Break-induced replication requires all essential DNA replication factors except those specific for pre-RC assembly.
Break-induced replication (BIR) is an efficient homologous recombination (HR) pathway employed to repair a DNA double-strand break (DSB) when homology is restricted to one end. All three major replicative DNA polymerases are required for BIR, including the otherwise nonessential Pol32 subunit. Here we show that BIR requires the replicative DNA helicase (Cdc45, the GINS, and Mcm2-7 proteins) as well as Cdt1. In contrast, both subunits of origin recognition complex (ORC) and Cdc6, which are required to create a prereplication complex (pre-RC), are dispensable. The Cdc7 kinase, required for both initiation of DNA replication and post-replication repair (PRR), is also required for BIR. Ubiquitination and sumoylation of the DNA processivity clamp PCNA play modest roles; in contrast, PCNA alleles that suppress pol32Delta's cold sensitivity fail to suppress its role in BIR, and are by themselves dominant inhibitors of BIR. These results suggest that origin-independent BIR involves cross-talk between normal DNA replication factors and PRR.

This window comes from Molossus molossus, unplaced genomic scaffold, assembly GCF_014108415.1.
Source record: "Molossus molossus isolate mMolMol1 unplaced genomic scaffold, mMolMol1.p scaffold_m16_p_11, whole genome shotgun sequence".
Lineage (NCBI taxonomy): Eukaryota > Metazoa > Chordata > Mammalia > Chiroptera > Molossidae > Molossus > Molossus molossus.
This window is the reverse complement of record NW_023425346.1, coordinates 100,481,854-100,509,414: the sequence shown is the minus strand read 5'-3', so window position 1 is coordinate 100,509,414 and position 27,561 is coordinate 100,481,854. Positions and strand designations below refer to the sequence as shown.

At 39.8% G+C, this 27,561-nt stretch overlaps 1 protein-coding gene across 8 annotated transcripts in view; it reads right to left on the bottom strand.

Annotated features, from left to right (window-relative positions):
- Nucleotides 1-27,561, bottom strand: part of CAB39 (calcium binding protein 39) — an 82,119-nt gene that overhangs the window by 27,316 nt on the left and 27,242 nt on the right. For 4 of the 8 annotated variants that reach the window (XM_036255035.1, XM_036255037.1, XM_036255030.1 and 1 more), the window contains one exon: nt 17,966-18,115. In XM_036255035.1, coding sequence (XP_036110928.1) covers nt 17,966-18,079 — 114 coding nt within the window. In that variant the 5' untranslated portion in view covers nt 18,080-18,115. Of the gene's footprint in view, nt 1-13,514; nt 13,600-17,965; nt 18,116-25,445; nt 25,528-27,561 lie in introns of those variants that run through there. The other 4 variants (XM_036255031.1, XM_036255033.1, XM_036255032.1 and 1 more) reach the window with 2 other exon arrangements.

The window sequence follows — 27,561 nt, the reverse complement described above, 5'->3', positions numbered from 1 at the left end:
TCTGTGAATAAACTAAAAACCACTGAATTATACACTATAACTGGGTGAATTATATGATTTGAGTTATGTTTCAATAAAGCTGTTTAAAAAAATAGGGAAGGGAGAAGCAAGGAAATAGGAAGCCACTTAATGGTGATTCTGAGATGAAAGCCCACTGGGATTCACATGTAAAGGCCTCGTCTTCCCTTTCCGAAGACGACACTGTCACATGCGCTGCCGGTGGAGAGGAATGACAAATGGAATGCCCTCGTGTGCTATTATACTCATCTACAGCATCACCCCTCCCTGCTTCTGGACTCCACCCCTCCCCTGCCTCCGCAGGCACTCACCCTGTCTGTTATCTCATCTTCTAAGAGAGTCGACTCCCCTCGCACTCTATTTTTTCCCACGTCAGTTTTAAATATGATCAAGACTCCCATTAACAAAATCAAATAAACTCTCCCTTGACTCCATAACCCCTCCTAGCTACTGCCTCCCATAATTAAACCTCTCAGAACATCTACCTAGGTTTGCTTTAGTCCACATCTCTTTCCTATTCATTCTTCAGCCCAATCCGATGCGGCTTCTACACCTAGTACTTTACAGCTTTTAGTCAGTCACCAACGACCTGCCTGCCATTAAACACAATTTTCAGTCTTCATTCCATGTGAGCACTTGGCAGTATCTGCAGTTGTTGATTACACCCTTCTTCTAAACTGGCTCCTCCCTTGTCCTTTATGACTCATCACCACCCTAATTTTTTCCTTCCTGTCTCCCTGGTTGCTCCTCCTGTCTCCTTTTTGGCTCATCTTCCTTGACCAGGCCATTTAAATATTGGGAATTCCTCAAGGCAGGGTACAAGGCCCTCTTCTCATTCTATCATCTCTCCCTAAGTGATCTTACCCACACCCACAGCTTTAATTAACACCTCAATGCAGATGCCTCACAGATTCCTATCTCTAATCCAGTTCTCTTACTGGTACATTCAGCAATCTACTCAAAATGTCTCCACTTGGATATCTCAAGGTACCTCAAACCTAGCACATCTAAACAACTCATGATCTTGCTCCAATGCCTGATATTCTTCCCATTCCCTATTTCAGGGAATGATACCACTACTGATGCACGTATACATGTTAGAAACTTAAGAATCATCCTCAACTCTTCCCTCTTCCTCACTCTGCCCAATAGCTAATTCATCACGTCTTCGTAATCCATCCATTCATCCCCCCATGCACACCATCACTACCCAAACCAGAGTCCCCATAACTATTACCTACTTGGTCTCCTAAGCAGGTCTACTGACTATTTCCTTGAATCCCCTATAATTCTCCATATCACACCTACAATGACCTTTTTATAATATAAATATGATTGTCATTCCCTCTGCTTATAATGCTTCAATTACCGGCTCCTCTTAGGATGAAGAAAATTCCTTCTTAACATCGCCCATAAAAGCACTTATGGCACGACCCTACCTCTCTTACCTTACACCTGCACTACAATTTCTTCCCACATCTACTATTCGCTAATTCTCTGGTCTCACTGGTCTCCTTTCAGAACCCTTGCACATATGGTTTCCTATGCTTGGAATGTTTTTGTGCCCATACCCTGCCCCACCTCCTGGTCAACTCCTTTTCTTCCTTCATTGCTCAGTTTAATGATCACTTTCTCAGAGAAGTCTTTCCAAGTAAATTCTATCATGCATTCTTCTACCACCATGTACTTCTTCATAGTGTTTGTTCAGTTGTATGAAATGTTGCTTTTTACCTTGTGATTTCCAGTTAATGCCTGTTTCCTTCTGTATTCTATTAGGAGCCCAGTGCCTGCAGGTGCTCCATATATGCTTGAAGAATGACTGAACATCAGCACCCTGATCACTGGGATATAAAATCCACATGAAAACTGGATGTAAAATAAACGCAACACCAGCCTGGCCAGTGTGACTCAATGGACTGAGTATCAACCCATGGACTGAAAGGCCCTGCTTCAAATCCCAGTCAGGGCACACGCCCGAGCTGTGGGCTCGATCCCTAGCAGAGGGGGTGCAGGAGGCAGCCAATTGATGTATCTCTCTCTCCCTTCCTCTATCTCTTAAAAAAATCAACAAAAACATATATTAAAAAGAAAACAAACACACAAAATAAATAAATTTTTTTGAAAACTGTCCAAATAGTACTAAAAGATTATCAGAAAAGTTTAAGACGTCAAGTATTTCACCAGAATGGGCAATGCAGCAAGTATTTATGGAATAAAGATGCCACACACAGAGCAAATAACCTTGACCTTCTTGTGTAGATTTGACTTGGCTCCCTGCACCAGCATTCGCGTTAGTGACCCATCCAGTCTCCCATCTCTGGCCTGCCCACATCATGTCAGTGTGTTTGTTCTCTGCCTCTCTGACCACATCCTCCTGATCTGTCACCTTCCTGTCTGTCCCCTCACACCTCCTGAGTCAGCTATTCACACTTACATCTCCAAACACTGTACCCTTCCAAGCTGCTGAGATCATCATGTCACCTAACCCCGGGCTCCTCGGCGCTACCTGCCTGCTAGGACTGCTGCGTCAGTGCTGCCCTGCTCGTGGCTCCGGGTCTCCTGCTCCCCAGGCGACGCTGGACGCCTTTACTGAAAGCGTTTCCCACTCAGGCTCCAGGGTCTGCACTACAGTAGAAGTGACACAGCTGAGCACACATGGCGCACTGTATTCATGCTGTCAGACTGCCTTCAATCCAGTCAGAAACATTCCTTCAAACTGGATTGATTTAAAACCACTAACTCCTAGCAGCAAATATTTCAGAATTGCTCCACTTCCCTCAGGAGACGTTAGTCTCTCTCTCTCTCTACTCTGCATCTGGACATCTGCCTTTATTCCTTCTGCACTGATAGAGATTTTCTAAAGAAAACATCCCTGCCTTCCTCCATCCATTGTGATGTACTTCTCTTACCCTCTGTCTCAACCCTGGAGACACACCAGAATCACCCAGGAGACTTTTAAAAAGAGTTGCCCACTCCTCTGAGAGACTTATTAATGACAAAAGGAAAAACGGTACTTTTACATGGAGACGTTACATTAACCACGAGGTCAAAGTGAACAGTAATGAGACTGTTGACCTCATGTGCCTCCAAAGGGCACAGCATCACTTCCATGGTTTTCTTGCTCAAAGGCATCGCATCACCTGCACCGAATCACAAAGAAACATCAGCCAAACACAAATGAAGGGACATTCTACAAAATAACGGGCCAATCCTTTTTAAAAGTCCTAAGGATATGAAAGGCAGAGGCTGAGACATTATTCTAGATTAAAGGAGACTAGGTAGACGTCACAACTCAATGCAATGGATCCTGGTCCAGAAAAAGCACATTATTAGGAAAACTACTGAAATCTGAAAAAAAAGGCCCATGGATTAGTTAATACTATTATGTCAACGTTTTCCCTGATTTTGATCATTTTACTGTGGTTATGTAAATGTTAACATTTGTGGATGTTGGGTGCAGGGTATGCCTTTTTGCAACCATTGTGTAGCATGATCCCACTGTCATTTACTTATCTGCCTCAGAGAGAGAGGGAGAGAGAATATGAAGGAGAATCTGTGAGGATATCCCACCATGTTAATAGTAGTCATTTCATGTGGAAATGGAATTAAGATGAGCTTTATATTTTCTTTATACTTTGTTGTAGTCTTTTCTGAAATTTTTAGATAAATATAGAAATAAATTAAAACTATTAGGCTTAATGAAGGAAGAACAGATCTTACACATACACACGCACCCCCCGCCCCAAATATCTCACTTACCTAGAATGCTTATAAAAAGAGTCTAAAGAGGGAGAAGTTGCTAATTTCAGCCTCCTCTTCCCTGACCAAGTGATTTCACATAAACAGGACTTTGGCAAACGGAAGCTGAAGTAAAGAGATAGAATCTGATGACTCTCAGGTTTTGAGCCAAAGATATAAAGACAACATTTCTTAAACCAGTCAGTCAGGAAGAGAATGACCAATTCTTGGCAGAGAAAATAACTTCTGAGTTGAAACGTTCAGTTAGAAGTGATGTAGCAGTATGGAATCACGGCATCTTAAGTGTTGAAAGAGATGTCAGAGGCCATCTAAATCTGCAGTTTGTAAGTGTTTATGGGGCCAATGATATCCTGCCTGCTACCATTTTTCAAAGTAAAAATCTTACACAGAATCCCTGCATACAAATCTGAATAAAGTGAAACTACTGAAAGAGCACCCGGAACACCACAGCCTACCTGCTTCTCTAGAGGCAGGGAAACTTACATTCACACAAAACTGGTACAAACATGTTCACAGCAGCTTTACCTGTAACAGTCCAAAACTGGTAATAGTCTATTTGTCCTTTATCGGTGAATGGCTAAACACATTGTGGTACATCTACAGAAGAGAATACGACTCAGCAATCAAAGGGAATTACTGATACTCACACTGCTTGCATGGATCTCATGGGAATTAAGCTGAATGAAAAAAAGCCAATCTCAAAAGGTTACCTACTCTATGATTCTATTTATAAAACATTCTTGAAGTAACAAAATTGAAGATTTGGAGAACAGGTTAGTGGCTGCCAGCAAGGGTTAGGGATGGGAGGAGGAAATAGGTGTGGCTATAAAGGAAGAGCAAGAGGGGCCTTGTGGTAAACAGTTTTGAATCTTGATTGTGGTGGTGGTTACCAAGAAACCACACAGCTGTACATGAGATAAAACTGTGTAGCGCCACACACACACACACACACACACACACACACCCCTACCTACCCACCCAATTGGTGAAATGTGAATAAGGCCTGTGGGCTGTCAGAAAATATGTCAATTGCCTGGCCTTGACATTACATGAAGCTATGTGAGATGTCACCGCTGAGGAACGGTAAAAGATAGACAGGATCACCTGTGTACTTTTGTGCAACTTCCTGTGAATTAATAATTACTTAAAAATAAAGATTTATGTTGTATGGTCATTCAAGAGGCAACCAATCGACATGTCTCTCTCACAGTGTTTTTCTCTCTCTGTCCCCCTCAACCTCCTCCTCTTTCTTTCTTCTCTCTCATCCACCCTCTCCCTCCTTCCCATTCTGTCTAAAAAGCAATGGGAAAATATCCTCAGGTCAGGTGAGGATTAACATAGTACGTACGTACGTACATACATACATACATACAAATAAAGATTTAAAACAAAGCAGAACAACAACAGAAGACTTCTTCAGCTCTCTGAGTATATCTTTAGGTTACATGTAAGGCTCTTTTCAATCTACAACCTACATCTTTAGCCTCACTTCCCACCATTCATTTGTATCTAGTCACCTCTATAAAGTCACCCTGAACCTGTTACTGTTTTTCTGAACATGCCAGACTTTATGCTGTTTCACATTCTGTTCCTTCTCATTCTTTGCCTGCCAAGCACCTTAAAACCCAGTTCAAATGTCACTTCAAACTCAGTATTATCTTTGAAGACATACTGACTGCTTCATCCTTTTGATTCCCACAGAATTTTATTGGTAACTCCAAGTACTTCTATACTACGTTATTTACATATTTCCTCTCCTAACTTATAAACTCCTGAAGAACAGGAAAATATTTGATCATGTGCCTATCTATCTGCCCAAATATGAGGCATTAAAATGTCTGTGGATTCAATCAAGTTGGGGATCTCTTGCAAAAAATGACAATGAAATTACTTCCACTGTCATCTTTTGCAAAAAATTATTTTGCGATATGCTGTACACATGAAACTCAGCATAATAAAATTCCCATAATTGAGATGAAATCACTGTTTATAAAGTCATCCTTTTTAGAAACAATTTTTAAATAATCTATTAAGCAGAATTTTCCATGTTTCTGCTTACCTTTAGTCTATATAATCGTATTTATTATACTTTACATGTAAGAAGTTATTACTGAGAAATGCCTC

Pubmed ID: 20516198 RIS Download
Alleles | Cell Cycle Proteins | Cold Temperature | DNA Breaks, Double-Stranded | DNA Helicases | DNA Repair | DNA Replication | DNA-Binding Proteins | Mutation | Origin Recognition Complex | Protein-Serine-Threonine Kinases | SUMO-1 Protein | Saccharomyces cerevisiae | Saccharomyces cerevisiae Proteins | Ubiquitination